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Mapping human pluripotent stem cell differentiation pathways using high throughput single-cell RNA-sequencing

Overview of attention for article published in Genome Biology (Online Edition), April 2018
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About this Attention Score

  • In the top 25% of all research outputs scored by Altmetric
  • High Attention Score compared to outputs of the same age (90th percentile)

Mentioned by

blogs
1 blog
twitter
30 tweeters
wikipedia
1 Wikipedia page

Citations

dimensions_citation
72 Dimensions

Readers on

mendeley
249 Mendeley
citeulike
1 CiteULike
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Title
Mapping human pluripotent stem cell differentiation pathways using high throughput single-cell RNA-sequencing
Published in
Genome Biology (Online Edition), April 2018
DOI 10.1186/s13059-018-1426-0
Pubmed ID
Authors

Xiaoping Han, Haide Chen, Daosheng Huang, Huidong Chen, Lijiang Fei, Chen Cheng, He Huang, Guo-Cheng Yuan, Guoji Guo

Abstract

Human pluripotent stem cells (hPSCs) provide powerful models for studying cellular differentiations and unlimited sources of cells for regenerative medicine. However, a comprehensive single-cell level differentiation roadmap for hPSCs has not been achieved. We use high throughput single-cell RNA-sequencing (scRNA-seq), based on optimized microfluidic circuits, to profile early differentiation lineages in the human embryoid body system. We present a cellular-state landscape for hPSC early differentiation that covers multiple cellular lineages, including neural, muscle, endothelial, stromal, liver, and epithelial cells. Through pseudotime analysis, we construct the developmental trajectories of these progenitor cells and reveal the gene expression dynamics in the process of cell differentiation. We further reprogram primed H9 cells into naïve-like H9 cells to study the cellular-state transition process. We find that genes related to hemogenic endothelium development are enriched in naïve-like H9. Functionally, naïve-like H9 show higher potency for differentiation into hematopoietic lineages than primed cells. Our single-cell analysis reveals the cellular-state landscape of hPSC early differentiation, offering new insights that can be harnessed for optimization of differentiation protocols.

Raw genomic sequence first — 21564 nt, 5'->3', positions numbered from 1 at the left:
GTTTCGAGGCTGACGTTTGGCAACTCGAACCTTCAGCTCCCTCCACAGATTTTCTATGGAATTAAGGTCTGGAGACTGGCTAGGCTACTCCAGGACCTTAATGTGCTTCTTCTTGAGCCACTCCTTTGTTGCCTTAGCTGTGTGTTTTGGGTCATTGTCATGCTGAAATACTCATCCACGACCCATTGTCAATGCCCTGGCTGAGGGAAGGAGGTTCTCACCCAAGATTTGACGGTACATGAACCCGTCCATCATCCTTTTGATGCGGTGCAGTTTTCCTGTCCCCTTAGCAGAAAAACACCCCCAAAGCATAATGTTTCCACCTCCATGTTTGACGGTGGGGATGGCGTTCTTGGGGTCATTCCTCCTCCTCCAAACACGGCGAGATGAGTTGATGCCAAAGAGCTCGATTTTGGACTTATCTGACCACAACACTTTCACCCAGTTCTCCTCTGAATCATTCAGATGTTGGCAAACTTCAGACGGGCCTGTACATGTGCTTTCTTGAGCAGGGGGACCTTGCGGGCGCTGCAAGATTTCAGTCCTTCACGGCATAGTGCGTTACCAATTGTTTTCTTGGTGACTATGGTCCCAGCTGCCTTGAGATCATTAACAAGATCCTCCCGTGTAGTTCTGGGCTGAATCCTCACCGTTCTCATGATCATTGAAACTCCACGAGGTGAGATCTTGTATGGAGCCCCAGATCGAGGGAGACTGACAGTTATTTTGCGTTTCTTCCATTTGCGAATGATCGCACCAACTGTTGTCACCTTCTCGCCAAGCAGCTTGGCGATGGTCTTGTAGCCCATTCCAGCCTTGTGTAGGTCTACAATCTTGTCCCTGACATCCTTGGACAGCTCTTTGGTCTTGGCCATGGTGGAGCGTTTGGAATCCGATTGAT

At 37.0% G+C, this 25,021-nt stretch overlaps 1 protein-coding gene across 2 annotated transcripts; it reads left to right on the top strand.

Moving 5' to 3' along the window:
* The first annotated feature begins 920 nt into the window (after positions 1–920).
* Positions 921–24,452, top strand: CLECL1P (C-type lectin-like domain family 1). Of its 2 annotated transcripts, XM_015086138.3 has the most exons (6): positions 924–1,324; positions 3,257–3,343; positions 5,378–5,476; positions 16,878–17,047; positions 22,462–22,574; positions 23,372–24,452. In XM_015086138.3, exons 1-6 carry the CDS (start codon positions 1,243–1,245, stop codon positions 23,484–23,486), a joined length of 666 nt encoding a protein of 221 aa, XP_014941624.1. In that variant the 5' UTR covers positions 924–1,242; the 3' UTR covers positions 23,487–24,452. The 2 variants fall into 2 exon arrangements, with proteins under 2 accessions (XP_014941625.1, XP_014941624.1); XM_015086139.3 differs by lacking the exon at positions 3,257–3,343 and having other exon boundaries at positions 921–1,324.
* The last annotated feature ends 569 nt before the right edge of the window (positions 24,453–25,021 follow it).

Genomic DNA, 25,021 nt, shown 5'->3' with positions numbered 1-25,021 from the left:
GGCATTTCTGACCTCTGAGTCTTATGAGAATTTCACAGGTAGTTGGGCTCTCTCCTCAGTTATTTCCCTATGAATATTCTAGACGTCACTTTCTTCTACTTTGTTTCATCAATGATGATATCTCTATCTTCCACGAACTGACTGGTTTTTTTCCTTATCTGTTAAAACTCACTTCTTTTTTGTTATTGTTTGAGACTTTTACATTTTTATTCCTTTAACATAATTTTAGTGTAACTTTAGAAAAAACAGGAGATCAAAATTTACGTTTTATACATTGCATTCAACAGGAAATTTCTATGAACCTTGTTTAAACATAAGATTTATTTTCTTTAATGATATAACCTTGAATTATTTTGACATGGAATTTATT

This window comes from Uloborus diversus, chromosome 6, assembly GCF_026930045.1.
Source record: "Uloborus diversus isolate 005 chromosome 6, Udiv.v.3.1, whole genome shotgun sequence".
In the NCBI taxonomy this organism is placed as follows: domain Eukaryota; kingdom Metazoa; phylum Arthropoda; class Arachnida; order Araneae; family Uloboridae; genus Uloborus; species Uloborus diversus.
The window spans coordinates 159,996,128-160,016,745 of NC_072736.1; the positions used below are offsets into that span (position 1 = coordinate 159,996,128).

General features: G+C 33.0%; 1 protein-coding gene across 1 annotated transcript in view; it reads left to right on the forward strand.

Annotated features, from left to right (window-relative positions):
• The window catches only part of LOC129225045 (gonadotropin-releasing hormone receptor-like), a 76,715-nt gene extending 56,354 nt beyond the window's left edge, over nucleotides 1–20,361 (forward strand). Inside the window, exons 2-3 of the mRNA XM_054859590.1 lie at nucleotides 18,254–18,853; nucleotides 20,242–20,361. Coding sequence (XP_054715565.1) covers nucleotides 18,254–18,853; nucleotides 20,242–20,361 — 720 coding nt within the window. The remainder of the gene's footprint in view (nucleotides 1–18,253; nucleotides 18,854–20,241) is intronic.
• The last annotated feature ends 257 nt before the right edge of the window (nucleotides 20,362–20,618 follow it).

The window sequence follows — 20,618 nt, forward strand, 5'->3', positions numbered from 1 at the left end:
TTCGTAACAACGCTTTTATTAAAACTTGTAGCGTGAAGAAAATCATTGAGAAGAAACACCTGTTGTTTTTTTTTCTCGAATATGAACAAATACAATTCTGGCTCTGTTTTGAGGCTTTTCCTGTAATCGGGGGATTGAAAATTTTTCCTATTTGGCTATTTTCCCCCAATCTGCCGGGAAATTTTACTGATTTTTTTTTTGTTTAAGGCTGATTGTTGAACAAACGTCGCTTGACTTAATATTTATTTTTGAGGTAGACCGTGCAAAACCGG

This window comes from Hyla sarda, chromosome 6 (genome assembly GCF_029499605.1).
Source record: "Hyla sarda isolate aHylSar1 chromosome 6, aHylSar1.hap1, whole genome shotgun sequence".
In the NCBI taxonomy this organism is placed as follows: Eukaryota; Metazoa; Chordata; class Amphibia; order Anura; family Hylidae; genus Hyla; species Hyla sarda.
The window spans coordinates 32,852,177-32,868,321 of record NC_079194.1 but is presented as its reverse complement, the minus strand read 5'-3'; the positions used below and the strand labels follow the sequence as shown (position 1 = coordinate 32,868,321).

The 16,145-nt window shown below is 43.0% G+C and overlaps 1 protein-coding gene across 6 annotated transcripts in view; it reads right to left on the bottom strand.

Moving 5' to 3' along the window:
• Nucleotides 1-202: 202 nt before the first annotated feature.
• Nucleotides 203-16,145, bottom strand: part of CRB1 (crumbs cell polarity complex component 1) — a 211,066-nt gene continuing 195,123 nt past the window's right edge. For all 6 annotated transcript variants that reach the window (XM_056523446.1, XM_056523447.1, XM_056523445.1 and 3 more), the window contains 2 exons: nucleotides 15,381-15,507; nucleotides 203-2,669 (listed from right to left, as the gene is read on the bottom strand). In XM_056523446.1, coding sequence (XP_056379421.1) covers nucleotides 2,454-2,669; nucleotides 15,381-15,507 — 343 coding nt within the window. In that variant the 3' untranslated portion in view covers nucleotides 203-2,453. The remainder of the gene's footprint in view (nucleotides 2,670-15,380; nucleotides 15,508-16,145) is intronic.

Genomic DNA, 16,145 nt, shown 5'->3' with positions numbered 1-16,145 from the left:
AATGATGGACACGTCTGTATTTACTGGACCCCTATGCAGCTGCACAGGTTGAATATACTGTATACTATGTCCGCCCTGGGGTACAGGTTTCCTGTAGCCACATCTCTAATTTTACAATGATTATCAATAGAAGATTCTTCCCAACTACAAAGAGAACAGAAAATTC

Twitter Demographics

The data shown below were collected from the profiles of 30 tweeters who shared this research output. Click here to find out more about how the information was compiled.

Mendeley readers

The data shown below were compiled from readership statistics for 249 Mendeley readers of this research output. Click here to see the associated Mendeley record.

Geographical breakdown

Country Count As %
Unknown 249 100%

Demographic breakdown

Readers by professional status Count As %
Student > Ph. D. Student 58 23%
Researcher 51 20%
Student > Bachelor 32 13%
Student > Master 19 8%
Student > Doctoral Student 17 7%
Other 28 11%
Unknown 44 18%
Readers by discipline Count As %
Biochemistry, Genetics and Molecular Biology 93 37%
Agricultural and Biological Sciences 46 18%
Medicine and Dentistry 18 7%
Engineering 13 5%
Neuroscience 8 3%
Other 17 7%
Unknown 54 22%

Attention Score in Context

This research output has an Altmetric Attention Score of 24. This is our high-level measure of the quality and quantity of online attention that it has received. This Attention Score, as well as the ranking and number of research outputs shown below, was calculated when the research output was last mentioned on 17 February 2020.
All research outputs
#1,237,940
of 21,431,229 outputs
Outputs from Genome Biology (Online Edition)
#1,112
of 3,969 outputs
Outputs of similar age
#29,642
of 298,223 outputs
Outputs of similar age from Genome Biology (Online Edition)
#1
of 1 outputs
Altmetric has tracked 21,431,229 research outputs across all sources so far. Compared to these this one has done particularly well and is in the 94th percentile: it's in the top 10% of all research outputs ever tracked by Altmetric.
So far Altmetric has tracked 3,969 research outputs from this source. They typically receive a lot more attention than average, with a mean Attention Score of 27.5. This one has gotten more attention than average, scoring higher than 71% of its peers.
Older research outputs will score higher simply because they've had more time to accumulate mentions. To account for age we can compare this Altmetric Attention Score to the 298,223 tracked outputs that were published within six weeks on either side of this one in any source. This one has done particularly well, scoring higher than 90% of its contemporaries.
We're also able to compare this research output to 1 others from the same source and published within six weeks on either side of this one. This one has scored higher than all of them